|It's ok. You can use traditional Korean methods to stay awake at work.|
The class is small, with about 9 students. Almost all of them are from my Epik Orientation group, so we're getting along swimmingly. There's a mixture of levels, with some people having studied on their own beforehand, and some people being fresh off the boat, having just arrived in Korea this week. Everyone seems pretty patient. I knew going in that we'd be starting from scratch, as I'm not quite at the next level yet, so I joined the bottom level class. I still learn something new every lesson.
The lessons are about two hours long, with a ten minute break in which (if you're fast enough to get it while stocks last) you can snort coffee and shoot yourself full of tea.
The first week, we had 44 pages of homework. They weren't kidding when they decided to call it 'Intensive'. It was mostly learning to write the Korean alphabet, though, so it was quick and easy. This week the level went up quite a bit - there seems to be a steep learning curve - but there were fewer pages to do.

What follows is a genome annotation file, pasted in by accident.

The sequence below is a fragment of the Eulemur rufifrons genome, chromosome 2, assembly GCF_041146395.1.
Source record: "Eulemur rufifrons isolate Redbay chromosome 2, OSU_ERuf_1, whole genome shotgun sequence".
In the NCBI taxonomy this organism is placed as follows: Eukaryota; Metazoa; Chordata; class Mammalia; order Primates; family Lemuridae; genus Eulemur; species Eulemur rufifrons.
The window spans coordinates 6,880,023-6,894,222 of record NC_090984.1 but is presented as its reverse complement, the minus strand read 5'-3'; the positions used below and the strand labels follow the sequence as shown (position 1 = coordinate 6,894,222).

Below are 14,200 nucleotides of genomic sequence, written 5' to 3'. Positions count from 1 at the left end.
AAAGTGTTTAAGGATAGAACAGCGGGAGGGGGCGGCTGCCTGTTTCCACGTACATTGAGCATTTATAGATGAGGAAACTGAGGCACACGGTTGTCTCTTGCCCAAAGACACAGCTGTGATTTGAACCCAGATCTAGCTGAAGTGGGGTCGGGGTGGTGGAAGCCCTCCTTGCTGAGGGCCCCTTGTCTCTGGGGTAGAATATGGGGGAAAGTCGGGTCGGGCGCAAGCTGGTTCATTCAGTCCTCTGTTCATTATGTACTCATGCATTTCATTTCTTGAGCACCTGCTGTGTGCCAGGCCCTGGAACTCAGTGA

I can now introduce myself, talk about my job, and ask someone if they're a Russian prostitute.
|Because all foreigners are Russian, and all Russians are prostitutes, of course.|
If you missed this round, the next one runs from July 1st to August 29th.
In other news, I'm rushing frantically to get my Open Class lesson ready for next Monday, I accidentally bought a puzzle that takes up my whole apartment's floor space, and I've been having fun discovering amazing little secret restaurants all over the city. I might just have to start doing some proper restaurant reviews. All in good time, when I have more of it.